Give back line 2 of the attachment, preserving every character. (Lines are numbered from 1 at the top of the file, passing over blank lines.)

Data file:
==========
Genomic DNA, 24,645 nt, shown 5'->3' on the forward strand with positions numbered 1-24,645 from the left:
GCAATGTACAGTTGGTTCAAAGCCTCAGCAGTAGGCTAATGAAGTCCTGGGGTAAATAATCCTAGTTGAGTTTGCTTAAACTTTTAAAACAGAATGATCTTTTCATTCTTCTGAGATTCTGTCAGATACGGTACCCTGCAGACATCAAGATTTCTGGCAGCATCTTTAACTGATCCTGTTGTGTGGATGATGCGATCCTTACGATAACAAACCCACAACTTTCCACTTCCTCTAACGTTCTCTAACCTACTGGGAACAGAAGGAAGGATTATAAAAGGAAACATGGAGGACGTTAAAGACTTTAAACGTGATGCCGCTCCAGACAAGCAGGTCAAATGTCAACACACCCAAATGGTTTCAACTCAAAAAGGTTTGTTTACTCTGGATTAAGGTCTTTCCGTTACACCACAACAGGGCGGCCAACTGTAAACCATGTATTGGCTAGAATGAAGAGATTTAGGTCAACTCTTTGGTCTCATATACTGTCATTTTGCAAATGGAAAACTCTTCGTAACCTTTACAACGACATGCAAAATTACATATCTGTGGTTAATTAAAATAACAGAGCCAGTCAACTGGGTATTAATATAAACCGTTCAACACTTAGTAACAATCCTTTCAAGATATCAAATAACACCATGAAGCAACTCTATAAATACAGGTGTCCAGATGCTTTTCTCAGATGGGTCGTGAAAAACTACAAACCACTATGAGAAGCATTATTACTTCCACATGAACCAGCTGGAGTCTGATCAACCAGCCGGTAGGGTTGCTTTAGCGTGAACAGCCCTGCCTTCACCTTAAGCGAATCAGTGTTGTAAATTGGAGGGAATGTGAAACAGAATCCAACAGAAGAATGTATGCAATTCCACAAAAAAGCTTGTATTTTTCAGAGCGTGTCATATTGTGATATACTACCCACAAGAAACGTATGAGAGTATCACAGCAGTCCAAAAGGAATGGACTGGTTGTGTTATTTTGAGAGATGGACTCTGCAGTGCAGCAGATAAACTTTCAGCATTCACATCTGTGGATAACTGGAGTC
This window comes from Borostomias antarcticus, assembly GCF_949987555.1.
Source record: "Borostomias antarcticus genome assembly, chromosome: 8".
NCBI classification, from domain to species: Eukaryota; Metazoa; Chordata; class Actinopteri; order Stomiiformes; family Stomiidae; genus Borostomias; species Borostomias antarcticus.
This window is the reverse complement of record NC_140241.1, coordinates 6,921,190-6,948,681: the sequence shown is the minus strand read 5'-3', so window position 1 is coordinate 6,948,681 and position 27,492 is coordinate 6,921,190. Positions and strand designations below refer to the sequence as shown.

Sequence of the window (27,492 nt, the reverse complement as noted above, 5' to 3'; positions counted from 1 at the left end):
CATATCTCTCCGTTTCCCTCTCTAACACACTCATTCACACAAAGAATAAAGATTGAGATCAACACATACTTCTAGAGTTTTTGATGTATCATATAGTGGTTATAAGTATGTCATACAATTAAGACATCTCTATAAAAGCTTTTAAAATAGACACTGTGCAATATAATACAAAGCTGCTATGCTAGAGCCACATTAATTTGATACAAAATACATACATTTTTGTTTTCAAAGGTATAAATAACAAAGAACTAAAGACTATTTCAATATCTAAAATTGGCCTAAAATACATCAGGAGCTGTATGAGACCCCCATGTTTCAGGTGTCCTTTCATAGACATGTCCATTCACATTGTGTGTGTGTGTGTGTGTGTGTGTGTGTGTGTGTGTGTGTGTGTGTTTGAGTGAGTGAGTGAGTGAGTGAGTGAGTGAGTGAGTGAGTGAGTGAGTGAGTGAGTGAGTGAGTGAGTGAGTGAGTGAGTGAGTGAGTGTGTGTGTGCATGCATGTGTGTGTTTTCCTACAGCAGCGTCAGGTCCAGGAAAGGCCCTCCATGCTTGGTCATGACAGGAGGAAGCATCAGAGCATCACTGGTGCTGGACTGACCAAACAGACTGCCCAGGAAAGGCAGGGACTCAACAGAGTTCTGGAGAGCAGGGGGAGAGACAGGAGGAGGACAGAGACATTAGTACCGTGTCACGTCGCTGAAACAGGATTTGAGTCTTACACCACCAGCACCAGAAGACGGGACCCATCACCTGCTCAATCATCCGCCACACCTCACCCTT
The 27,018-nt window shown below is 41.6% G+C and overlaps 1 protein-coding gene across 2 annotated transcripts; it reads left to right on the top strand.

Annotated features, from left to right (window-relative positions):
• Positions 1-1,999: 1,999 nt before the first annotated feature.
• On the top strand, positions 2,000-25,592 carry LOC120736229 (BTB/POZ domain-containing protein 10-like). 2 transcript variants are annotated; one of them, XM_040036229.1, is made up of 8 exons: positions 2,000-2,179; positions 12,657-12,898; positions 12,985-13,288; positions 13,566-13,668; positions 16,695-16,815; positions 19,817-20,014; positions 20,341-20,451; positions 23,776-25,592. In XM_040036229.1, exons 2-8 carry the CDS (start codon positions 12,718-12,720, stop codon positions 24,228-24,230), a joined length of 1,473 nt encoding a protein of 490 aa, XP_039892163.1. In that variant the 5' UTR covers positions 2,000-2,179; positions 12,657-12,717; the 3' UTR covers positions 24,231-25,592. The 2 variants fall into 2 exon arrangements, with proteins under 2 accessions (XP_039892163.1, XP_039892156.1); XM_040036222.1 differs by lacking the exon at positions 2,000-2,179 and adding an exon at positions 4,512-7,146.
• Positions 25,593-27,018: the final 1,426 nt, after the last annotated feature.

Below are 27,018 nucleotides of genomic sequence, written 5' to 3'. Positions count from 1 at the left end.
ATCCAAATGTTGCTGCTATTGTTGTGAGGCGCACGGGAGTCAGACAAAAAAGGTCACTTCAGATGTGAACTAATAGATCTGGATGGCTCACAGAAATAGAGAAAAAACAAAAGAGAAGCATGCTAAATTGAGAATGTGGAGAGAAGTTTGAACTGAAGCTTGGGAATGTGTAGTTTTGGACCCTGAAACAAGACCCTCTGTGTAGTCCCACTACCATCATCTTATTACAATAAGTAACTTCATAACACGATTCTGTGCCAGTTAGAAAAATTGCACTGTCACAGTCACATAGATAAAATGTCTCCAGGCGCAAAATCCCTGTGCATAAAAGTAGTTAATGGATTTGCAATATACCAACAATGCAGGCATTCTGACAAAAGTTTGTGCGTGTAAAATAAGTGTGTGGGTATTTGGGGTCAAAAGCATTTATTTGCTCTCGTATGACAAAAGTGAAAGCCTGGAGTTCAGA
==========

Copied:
GCAATGTACAGTTGGTTCAAAGCCTCAGCAGTAGGCTAATGAAGTCCTGGGGTAAATAATCCTAGTTGAGTTTGCTTAAACTTTTAAAACAGAATGATCTTTTCATTCTTCTGAGATTCTGTCAGATACGGTACCCTGCAGACATCAAGATTTCTGGCAGCATCTTTAACTGATCCTGTTGTGTGGATGATGCGATCCTTACGATAACAAACCCACAACTTTCCACTTCCTCTAACGTTCTCTAACCTACTGGGAACAGAAGGAAGGATTATAAAAGGAAACATGGAGGACGTTAAAGACTTTAAACGTGATGCCGCTCCAGACAAGCAGGTCAAATGTCAACACACCCAAATGGTTTCAACTCAAAAAGGTTTGTTTACTCTGGATTAAGGTCTTTCCGTTACACCACAACAGGGCGGCCAACTGTAAACCATGTATTGGCTAGAATGAAGAGATTTAGGTCAACTCTTTGGTCTCATATACTGTCATTTTGCAAATGGAAAACTCTTCGTAACCTTTACAACGACATGCAAAATTACATATCTGTGGTTAATTAAAATAACAGAGCCAGTCAACTGGGTATTAATATAAACCGTTCAACACTTAGTAACAATCCTTTCAAGATATCAAATAACACCATGAAGCAACTCTATAAATACAGGTGTCCAGATGCTTTTCTCAGATGGGTCGTGAAAAACTACAAACCACTATGAGAAGCATTATTACTTCCACATGAACCAGCTGGAGTCTGATCAACCAGCCGGTAGGGTTGCTTTAGCGTGAACAGCCCTGCCTTCACCTTAAGCGAATCAGTGTTGTAAATTGGAGGGAATGTGAAACAGAATCCAACAGAAGAATGTATGCAATTCCACAAAAAAGCTTGTATTTTTCAGAGCGTGTCATATTGTGATATACTACCCACAAGAAACGTATGAGAGTATCACAGCAGTCCAAAAGGAATGGACTGGTTGTGTTATTTTGAGAGATGGACTCTGCAGTGCAGCAGATAAACTTTCAGCATTCACATCTGTGGATAACTGGAGTC